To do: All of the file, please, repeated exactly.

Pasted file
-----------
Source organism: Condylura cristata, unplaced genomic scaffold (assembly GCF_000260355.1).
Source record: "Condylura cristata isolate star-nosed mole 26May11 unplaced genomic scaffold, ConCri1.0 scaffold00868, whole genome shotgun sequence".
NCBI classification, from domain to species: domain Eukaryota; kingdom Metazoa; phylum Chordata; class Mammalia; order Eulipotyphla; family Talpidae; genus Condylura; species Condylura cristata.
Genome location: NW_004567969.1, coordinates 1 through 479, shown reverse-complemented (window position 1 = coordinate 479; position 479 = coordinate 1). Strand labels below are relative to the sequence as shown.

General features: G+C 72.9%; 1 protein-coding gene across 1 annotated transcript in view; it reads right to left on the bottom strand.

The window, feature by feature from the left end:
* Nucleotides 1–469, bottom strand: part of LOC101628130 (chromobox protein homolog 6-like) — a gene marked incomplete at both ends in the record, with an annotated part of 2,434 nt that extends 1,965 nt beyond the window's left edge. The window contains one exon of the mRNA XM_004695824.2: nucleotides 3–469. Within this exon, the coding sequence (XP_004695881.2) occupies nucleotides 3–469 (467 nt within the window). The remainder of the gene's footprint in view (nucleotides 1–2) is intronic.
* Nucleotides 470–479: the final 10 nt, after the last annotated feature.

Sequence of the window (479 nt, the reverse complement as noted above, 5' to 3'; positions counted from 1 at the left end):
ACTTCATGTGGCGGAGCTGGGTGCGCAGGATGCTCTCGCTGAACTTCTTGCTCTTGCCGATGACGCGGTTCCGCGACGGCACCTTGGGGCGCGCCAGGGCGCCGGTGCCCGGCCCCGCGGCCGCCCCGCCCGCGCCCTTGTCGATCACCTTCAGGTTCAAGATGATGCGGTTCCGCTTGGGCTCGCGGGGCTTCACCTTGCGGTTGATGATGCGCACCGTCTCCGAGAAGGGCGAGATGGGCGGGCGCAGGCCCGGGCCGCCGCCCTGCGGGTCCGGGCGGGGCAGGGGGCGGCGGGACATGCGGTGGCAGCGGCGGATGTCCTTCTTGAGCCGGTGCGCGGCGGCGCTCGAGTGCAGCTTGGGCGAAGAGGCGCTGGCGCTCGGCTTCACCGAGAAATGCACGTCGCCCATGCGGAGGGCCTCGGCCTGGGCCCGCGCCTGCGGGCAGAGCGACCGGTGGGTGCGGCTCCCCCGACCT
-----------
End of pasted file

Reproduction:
Source organism: Condylura cristata, unplaced genomic scaffold (assembly GCF_000260355.1).
Source record: "Condylura cristata isolate star-nosed mole 26May11 unplaced genomic scaffold, ConCri1.0 scaffold00868, whole genome shotgun sequence".
NCBI classification, from domain to species: domain Eukaryota; kingdom Metazoa; phylum Chordata; class Mammalia; order Eulipotyphla; family Talpidae; genus Condylura; species Condylura cristata.
Genome location: NW_004567969.1, coordinates 1 through 479, shown reverse-complemented (window position 1 = coordinate 479; position 479 = coordinate 1). Strand labels below are relative to the sequence as shown.

General features: G+C 72.9%; 1 protein-coding gene across 1 annotated transcript in view; it reads right to left on the bottom strand.

The window, feature by feature from the left end:
* Nucleotides 1–469, bottom strand: part of LOC101628130 (chromobox protein homolog 6-like) — a gene marked incomplete at both ends in the record, with an annotated part of 2,434 nt that extends 1,965 nt beyond the window's left edge. The window contains one exon of the mRNA XM_004695824.2: nucleotides 3–469. Within this exon, the coding sequence (XP_004695881.2) occupies nucleotides 3–469 (467 nt within the window). The remainder of the gene's footprint in view (nucleotides 1–2) is intronic.
* Nucleotides 470–479: the final 10 nt, after the last annotated feature.

Sequence of the window (479 nt, the reverse complement as noted above, 5' to 3'; positions counted from 1 at the left end):
ACTTCATGTGGCGGAGCTGGGTGCGCAGGATGCTCTCGCTGAACTTCTTGCTCTTGCCGATGACGCGGTTCCGCGACGGCACCTTGGGGCGCGCCAGGGCGCCGGTGCCCGGCCCCGCGGCCGCCCCGCCCGCGCCCTTGTCGATCACCTTCAGGTTCAAGATGATGCGGTTCCGCTTGGGCTCGCGGGGCTTCACCTTGCGGTTGATGATGCGCACCGTCTCCGAGAAGGGCGAGATGGGCGGGCGCAGGCCCGGGCCGCCGCCCTGCGGGTCCGGGCGGGGCAGGGGGCGGCGGGACATGCGGTGGCAGCGGCGGATGTCCTTCTTGAGCCGGTGCGCGGCGGCGCTCGAGTGCAGCTTGGGCGAAGAGGCGCTGGCGCTCGGCTTCACCGAGAAATGCACGTCGCCCATGCGGAGGGCCTCGGCCTGGGCCCGCGCCTGCGGGCAGAGCGACCGGTGGGTGCGGCTCCCCCGACCT